Synergy in software

synergy is when different entities cooperate advantageously for a final outcome. Simply defined, it means that the effect of the whole is greater than the sum of the effects of the individual parts.

In software, that means that multiple programs or tools work together to accomplish something that wouldn't have been possible if each program had been used individually.

My experience with synergy

For the past few days, I've been working on tools to simplify our release process and help us trouble shoot eventual issues. First, I implemented a system diagnostics page: a page giving us information about the current state of the application. One important thing it gives us is the version of every assembly used by our application. This brings me to the second tool: a version updater. This tool automatically updates the version number after a commit in subversion. So whenever we release some code, it has its own unique version number.

The two used together give us an always up-to-date diagnostics page that we can really use. Without the automatic version updater, the diagnostics page would always tell us the same versions are loaded even though the assemblies would be different. And without the diagnostics page, the version number wouldn't have been as useful. Now that we have both, they're immensely useful.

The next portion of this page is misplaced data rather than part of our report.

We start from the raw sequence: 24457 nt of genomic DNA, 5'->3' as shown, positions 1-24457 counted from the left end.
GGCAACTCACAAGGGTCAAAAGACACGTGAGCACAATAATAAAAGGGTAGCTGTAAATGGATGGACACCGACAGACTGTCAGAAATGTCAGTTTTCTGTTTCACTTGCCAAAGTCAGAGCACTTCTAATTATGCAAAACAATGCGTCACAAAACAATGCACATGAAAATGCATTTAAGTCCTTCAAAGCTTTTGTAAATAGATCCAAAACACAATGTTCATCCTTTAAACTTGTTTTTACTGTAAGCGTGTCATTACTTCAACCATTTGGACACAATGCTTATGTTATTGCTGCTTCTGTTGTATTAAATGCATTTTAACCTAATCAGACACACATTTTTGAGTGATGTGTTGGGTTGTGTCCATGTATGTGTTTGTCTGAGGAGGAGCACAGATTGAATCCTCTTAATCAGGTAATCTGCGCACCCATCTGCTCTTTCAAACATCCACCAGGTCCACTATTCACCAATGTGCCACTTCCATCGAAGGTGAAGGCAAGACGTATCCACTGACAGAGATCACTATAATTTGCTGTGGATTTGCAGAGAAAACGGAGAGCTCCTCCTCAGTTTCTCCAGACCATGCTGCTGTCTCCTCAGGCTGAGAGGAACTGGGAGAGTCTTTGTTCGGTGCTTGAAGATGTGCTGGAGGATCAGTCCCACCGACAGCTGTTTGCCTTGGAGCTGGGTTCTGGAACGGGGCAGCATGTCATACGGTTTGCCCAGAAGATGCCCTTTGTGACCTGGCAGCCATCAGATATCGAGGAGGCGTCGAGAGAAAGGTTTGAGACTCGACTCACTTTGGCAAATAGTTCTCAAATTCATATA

On top of those two, we also have an automatic build system. We really believe in the second point of The Joel Test:

2. Can you make a build in one step?

We can in zero steps (simply committing in the right branch which is part of our normal process anyway) and we even have a release package built automatically ready to be sent to the client.

Synergy is everywhere

You may not be aware, but software synergy is omnipresent. Every day you use a multitude of applications that you use for one goal: creating software. You use an OS, one or more browsers, an IDE, a versioning system, a database manager, a text editor, etc. Without one or the other, making software would be much more difficult and a lot more boring.

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A web developer's musings on software, product management, and other vaguely related topics.